Tribe Goes to Federal Court In Pursuit of Casino Rights
Remy Tumin

As the Wampanoag Tribe of Gay Head (Aquinnah) presses ahead on various fronts to win the right to build a casino in Massachusetts, a federal judge in Boston has set next Wednesday as the date for briefs to be filed in a complicated case that now involves the state and its gaming commission, a commercial casino developer and the Vineyard tribe.

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Aquinnah Files Suit Against Tribal Move
Julia Wells

The Aquinnah building inspector filed a lawsuit this week against the Wampanoag Tribe of Gay Head (Aquinnah) to test the question of whether the tribe must follow local zoning rules.

"A genuine controversy exists on this issue requiring judicial guidance," wrote Aquinnah town counsel Ronald H. Rappaport in the complaint.

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Key Tribal Sovereignty Case Returns
Julia Wells

A special superior court sitting is now set for next month in Edgartown on a case that will ultimately decide whether the Wampanoag Tribe of Gay Head (Aquinnah) has the power to police itself when it comes to local zoning rules. The case will also decide the much larger issue of whether the tribe cannot be sued because of sovereign immunity.

The case has attracted little attention, despite the fact that the outcome could have far-reaching implications for every town on the Vineyard.

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Wampanoag Financial Crisis Forces Tribe to Sell Off Land and Stock Assets
Chris Burrell
A general store, a delicatessen and a shellfish hatchery - they were all supposed to add up to profits for the only federally recognized Indian tribe in the state, the Wampanoag Tribe of Gay Head (Aquinnah).
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Another Party in Tribal Case
Julia Wells

The Martha's Vineyard Commission announced yesterday that it will join the town of Aquinnah and ask a superior court judge to reconsider his recent ruling in favor of the Wampanoag Tribe of Gay Head (Aquinnah).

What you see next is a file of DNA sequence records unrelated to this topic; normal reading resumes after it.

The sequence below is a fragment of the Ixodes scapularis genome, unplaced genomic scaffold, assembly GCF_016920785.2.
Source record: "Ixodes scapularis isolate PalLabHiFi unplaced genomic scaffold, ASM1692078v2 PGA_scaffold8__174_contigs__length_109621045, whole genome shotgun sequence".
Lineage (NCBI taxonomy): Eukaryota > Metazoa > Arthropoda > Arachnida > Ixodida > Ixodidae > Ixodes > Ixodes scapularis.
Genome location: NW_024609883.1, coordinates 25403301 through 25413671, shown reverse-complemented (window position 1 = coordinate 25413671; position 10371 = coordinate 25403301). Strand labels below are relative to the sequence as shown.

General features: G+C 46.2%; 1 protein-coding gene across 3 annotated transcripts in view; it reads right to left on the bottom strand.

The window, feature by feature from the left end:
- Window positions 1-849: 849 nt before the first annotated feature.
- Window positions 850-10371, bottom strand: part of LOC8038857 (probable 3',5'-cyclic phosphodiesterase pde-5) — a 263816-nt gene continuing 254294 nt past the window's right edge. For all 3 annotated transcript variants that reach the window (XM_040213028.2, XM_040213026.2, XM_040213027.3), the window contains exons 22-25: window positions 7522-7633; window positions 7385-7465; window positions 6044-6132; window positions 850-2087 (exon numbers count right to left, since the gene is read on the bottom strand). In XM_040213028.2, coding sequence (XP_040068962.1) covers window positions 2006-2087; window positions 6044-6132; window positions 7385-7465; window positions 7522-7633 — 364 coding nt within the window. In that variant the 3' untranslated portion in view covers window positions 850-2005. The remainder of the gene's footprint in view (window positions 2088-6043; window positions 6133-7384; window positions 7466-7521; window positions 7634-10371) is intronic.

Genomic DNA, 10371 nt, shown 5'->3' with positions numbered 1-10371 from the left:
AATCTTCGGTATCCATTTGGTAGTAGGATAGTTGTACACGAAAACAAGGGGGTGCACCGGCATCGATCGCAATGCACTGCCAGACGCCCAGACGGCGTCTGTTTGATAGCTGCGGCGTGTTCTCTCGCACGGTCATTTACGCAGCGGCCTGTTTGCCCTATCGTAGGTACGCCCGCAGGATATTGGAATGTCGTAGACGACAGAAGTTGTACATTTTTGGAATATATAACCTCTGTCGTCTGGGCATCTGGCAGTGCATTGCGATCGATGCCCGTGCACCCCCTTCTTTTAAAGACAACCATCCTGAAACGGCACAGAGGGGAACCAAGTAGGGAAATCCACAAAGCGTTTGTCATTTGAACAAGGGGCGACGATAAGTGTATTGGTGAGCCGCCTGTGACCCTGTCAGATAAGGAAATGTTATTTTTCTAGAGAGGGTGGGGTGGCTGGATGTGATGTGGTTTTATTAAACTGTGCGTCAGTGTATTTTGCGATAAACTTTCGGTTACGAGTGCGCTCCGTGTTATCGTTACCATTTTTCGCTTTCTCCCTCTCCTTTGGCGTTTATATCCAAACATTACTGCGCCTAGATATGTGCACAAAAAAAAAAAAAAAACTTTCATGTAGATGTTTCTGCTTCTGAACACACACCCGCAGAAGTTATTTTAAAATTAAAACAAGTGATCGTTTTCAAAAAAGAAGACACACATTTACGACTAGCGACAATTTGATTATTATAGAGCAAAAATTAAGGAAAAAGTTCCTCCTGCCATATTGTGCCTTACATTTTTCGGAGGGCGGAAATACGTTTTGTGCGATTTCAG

Two months ago the Hon. Richard F. Connon found that the tribe cannot be sued because of sovereign immunity.

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Sovereignty Issue Looms in Aquinnah
Julia Wells
Voters in Aquinnah are set to gather next week for a relatively routine special town meeting, but as a swirl of discussion heats up in this tiny town over the Wampanoag tribe's court case on sovereign immunity, the meeting may prove to be not-so-routine.

Five months ago a superior court judge ruled that the tribe could not be sued because of sovereign immunity.

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Alan Dershowitz Reflects on Issues of Sovereignty and Future of Vineyard
Julia Wells

Sovereignty is in the news these days.

It's in Rhode Island, where tempers are running hot in an ongoing skirmish between the Narragansett Indian Tribe and state attorney general over whether the tribe can sell tax-free tobacco.

It's in the Hamptons, where the Shinnecock Indian Nation has begun to clear land for a casino, contravening local zoning and state gaming laws.

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Its Up-Island Neighbors Urge Aquinnah to Appeal on Judge's Wampanoag Decision
Julia Wells

The Aquinnah selectmen heard a distinct plea from their up-Island neighbors this week to formally appeal the recent superior court decision that found the Wampanoag Tribe of Gay Head (Aquinnah) cannot be sued because of sovereign immunity.

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Judge Rules for Tribe in Zoning Dispute, Puts Sovereign Immunity Over Local Law
Julia Wells

In a land-use decision that has potentially far-reaching implications for every town on the Vineyard, a superior court judge ruled last week that the Wampanoag Tribe of Gay Head (Aquinnah) cannot be sued because of sovereign immunity.

If allowed to stand, the ruling by the Hon. Richard F. Connon has the power to turn a landmark 1983 Indian land claims settlement on its head.

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Top State Court to Hear Appeal of Tribal Sovereignty Case
Julia Wells

Signaling its own interest in a case which has attracted attention around the country, the Massachusetts Supreme Judicial Court (SJC) agreed this week to hear the Aquinnah court appeal over sovereign immunity.

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